Growth in the oil industry that marginalises Ahwazi Arabs and destroys the natural environment will create tensions between the indigenous population and foreign investors. Many compare the situation to Nigeria's Delta region, where indigenous populations have suffered deprivation and environmental destruction due to Western oil extraction. This has led to direct conflict between indigenous people and Western oil corporations, notably Shell and Chevron.

Masoud Kanani: The Courage Of Ahwazi Arab Non-Violent Resistance

Ahwazi campaigner Masoud Kanani is running a courageous one-man protest outside the Iranian Drilling Company to demand an end to poverty and environmental destruction.

The 40 year old is camping in a tent in blistering temperatures that regularly exceed 50 Celsius to highlight the destruction of date palm groves. Date palms have been cultivated in the Ahwaz region for thousands of years, but are now being felled or are suffering as a result of environmental problems caused by the oil industry.

Mr Kanani's simple non-violent campaign began with the visit of the oil minister of Ahwaz City this week. He has written his own placards which state "Dear Minister: Listen to our call for bread and breath" and "stop chopping down palm trees".

He claims to represent all those in the region who are unemployed and ill in his campaign to highlight the destruction of the natural environment and lack of job opportunities for the local population.

Members of his family have been taken sick with respiratory problems as a result of oil drilling near his home, prompting him to take action.

Non-violent resistance is the method favoured by many Ahwazis to raise their voice when all political means have failed. Some have resorted to dramatic methods, such as self-immolation, in acts of desperation. However, Mr Kanani's tactic emulates the methods of the Occupy movement in the West and he rejects suicide or use of violence.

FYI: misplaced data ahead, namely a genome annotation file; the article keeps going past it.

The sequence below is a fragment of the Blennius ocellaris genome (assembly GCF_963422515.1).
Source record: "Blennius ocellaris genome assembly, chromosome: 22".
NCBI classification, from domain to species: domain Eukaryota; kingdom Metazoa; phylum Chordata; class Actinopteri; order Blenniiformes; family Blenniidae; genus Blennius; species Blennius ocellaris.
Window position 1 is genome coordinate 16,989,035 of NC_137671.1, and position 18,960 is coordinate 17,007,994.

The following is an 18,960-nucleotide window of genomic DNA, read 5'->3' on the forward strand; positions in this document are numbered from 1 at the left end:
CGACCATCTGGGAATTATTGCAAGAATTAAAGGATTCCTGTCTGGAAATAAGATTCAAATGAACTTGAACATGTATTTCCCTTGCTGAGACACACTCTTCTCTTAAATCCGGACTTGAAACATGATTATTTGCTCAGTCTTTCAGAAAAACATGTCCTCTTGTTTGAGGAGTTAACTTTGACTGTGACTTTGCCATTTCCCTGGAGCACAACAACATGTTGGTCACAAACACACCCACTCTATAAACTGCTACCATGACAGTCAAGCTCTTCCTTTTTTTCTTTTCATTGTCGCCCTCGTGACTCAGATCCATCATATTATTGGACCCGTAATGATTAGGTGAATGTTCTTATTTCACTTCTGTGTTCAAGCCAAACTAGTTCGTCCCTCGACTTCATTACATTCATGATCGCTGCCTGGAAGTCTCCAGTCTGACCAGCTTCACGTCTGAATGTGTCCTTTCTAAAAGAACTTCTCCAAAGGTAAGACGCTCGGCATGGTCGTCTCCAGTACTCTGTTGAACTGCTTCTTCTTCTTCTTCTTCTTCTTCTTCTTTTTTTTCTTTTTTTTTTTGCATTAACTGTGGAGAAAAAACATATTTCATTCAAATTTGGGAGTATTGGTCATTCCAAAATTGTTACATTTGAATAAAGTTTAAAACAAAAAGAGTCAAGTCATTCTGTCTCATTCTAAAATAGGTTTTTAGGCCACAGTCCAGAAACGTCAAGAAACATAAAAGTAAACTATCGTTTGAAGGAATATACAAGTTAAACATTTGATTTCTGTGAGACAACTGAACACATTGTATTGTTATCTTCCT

Arab Protests Erupt Over Land Confiscation For Sugar Production

Ahwazi Arab farmers this week staged protests against land confiscation for Iran's cash crop sugar plantations.

Holding up copies of their land titles, scores of farmers in the villages of Al-Shemria and Tel-Aswad, which lie between Ahwaz City and Muhammerah (Khorramshahr), stated their opposition to the compulsory acquisition orders by the Iranian government.

The sugar industry has already come under attack from local members of parliament for contributing to the region's growing ecological disaster as well as racial discrimination in employment practices.

Waste water from sugar processing factories is polluting underground aquifers, claimed Abdullah Sameri, Mohammerah (Khorramshahr) representative in the Iranian parliament, at a press conference in July.

Sameri accused the Mirza Kochak Khan sugar factory of failing to abide by its responsibilities and meeting environmental regulations. He claimed that waste water was causing salination of nearby agricultural land and underground water reservoirs, which affected the quality of drinking water and prevented farm productivity. The Mira Kochak Khan sugar company is one of seven sugar agribusiness enterprise development projects and manages 14,000 hectares of land southwest of the Ahwaz-Mohammerah highway.